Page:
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Infernaeon Interview

A Conversation With Vocalist Brian Werner

By

Infernaeon
Prosthetic Records
The Florida death metal band Infernaeon recently released their debut CD A Symphony Of Suffering. The band’s sound combines the trademark death metal of their home state with a European flavor. Frontman Brian Werner is a former member of Monstrosity. He was very candid about his departure from Monstrosity, Infernaeon’s album, and his dislike of certain genres of music.

Chad Bowar: How did Infernaeon get together?
Brian: The band was formed in 2005 before I was in Monstrosity. We just wanted to jam and play killer metal and eventually evolved into to what we are today. All of us were big fans of our Florida legends but loved the darkness in the Euro stuff so we just decided to combine the two without any idea how it would end up and needless to say we were very happy with the outcome.

How did you decide to have a keyboardist in the band?
Zach Brown is also our producer as well and owns the studio where we recorded. So when we were looking for a keyboardist he was a natural fit. I was always a big fan of Nocturnus so I was all for it. Goes back to what I said earlier about being a big fan of the Euro style and trying to add more atmospherics to the music.

What led to your departure from Monstrosity?
Well I'll be honest - I was fired. Now the terms under which I was fired was pretty shaky. The same day I was fired Sam Molina quit. I'm not going to get into the s*&t talking cause Lee and those guys are still very good friends of mine but there are times in life when you just shouldn't play in a band with your friends. I do see it as a good stepping stone to get to where we are at today and playing in a band with a future instead of a band with history.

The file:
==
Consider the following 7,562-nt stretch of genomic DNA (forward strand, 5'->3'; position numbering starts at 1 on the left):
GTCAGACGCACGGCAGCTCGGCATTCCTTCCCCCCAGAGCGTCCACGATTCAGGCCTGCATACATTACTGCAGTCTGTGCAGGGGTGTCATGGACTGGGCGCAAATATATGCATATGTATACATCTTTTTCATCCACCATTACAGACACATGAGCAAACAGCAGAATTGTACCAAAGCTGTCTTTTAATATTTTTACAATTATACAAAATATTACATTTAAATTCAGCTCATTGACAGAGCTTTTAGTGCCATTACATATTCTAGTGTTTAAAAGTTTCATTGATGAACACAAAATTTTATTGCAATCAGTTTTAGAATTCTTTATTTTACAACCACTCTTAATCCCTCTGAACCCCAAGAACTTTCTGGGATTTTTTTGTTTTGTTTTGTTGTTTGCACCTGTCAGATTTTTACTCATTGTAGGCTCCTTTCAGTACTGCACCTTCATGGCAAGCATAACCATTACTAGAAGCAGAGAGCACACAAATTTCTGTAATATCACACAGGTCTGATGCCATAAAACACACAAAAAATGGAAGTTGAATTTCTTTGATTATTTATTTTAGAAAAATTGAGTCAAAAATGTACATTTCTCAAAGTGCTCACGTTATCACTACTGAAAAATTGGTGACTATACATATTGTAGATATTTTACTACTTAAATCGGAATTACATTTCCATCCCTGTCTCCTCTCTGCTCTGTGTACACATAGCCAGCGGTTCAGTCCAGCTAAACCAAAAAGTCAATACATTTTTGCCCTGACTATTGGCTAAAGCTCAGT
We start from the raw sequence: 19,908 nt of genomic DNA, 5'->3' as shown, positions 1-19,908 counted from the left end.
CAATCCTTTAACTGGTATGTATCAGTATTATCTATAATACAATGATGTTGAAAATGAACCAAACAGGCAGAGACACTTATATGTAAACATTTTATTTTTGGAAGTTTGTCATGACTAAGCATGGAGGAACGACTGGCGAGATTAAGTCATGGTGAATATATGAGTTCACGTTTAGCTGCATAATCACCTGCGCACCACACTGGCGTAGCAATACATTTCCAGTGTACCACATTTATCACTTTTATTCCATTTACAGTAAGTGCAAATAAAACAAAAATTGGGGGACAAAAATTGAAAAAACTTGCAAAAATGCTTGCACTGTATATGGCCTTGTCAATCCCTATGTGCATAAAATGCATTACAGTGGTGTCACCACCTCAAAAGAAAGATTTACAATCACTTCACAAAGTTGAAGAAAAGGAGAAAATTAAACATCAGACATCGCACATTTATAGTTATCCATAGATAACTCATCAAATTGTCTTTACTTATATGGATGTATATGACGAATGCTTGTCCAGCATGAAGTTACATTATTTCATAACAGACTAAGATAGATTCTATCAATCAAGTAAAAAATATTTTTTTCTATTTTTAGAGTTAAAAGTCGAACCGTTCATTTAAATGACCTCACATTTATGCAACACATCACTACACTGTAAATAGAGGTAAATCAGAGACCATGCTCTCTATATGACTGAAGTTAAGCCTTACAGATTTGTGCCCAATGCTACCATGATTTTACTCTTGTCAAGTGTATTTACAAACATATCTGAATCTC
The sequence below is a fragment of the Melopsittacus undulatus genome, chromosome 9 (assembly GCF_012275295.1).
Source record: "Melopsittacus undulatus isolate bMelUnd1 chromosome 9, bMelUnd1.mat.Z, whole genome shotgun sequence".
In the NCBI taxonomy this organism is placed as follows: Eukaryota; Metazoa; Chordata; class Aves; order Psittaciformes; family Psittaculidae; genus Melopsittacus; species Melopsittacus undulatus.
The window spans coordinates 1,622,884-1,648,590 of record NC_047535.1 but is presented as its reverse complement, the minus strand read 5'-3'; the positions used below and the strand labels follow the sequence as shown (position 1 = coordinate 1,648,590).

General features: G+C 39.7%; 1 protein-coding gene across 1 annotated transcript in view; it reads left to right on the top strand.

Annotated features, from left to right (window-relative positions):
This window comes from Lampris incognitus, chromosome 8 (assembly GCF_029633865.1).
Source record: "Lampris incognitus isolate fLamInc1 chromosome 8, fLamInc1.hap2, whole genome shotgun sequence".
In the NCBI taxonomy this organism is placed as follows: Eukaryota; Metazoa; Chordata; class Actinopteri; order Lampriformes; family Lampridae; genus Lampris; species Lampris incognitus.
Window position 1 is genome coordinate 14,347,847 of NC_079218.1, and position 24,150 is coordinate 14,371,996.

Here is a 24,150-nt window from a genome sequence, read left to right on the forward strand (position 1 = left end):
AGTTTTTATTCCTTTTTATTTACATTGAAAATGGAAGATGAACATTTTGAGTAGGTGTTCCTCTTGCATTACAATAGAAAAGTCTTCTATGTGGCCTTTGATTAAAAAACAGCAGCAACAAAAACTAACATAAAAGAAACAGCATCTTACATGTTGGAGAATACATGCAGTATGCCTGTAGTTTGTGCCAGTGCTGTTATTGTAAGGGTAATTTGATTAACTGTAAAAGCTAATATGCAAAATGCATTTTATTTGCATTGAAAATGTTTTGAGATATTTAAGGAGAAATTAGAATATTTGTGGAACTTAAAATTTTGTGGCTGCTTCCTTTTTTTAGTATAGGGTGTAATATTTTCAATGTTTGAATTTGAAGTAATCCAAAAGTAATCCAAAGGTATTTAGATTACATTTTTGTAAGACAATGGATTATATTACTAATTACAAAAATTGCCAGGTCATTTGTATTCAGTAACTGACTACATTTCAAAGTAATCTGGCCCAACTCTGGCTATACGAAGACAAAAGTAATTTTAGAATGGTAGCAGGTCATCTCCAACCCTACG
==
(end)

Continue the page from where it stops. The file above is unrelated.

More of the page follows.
What does the band’s name mean?
Technically a reign of 10,000 years of fire. We made it up so it really means that if anyone uses that name they have to pay us.

Briefly describe the concept behind A Symphony Of Suffering.
Well the first two tunes are separate from the last three. The first tune is about the Marquis De Sade, one of my favorite authors. The word sadist was named after him I highly recommend reading “120 Days of Sodom” or “Justine,” two of my favorites. The second tune, "Sleeping God," is a fiction story based on the left-hand path version of the creation story. In spiritual satanism, we belieive in the concept of the seven ancient ones and this entity that has been asleep for 10,000 years is actually their father. And since humanity has only existed for 5,000 years, no one has heard of him and now he's waking up and he's pissed. The album ends with a 3 song trilogy about a prophetic entity who can see the future though the eyes of the dying. So in order to amass more power, he wages a war against the living. The second song of the trilogy goes on to talk about how the victims of the oracle come back to life seeking vengeance against their undead assassins. The trilogy ends with "A.I.D.S.," which stand for Annhilating the Inner Decay of Species which finishes the war.